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Shabda


Śábda is the Sanskrit word for "speech sound". In Sanskrit grammar, the term refers to an utterance in the sense of linguistic performance.

In classical Indian philosophy of language, the grammarian Katyayana stated that shabda ("speech") is eternal (nitya), as is artha "meaning", and that they share a mutual co-relation. According to Patanjali, the permanent aspect of shabda is sphoṭa ("meaning"), while dhvani ("sound, acoustics") is ephemeral to shabda.

Om, or Aum, a sacred syllable of Hinduism, Buddhism, and Jainism, is considered to be the first resonating vibrational sound within an individual being. It also denotes the non-dualistic universe as a whole. In Buddhism, Om corresponds to the crown chakra and white light.

Bhartrihari, on the other hand, held a shabda-advaita position, identifying shabda as indivisible, and unifying the notions of cognition and linguistic performance, which is ultimately identical to Brahman. Bhartrhari recognised two entities, both of which may be referred to as "shabda". One entity is the underlying cause of the articulated sounds, while the other entity is the functionality that is used to express meaning. Bhartrhari thus rejected the difference posited between the ontological and the linguistic by logicians. His concept of shabda-brahman which identified linguistic performance and creation itself ran parallel to the Greek concept of logos.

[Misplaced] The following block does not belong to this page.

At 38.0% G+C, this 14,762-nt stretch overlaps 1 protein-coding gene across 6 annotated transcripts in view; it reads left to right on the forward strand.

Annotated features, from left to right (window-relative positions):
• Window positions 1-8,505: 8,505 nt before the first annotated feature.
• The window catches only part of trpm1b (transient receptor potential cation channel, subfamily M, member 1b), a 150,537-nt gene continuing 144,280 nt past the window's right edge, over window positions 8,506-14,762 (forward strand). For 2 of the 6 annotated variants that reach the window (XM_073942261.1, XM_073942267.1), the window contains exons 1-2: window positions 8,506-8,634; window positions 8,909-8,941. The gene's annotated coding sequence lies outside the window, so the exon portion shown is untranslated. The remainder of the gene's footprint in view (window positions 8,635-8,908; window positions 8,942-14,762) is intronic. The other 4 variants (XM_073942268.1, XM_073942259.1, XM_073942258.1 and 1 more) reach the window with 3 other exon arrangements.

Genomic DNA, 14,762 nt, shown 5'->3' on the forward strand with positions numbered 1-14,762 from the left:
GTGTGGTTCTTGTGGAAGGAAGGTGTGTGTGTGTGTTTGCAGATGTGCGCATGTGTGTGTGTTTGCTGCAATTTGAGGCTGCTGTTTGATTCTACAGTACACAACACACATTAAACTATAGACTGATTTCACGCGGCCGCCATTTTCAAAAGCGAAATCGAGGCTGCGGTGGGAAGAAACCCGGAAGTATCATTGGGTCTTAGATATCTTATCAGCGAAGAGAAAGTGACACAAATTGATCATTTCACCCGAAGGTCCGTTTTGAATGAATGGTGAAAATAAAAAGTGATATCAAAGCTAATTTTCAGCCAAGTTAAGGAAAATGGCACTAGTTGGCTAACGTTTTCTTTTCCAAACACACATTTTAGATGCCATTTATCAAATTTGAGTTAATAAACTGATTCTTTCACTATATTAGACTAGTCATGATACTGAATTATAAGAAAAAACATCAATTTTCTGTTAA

• Patnaik, Tandra, Śabda : a study of Bhartrhari’s philosophy of language, New Delhi : DK Printworld, 1994, .
  • Singh, Kirpal (1949). A Great Saint, Baba Jaimal Singh. Ruhani Satsang Books, p. 7-9.
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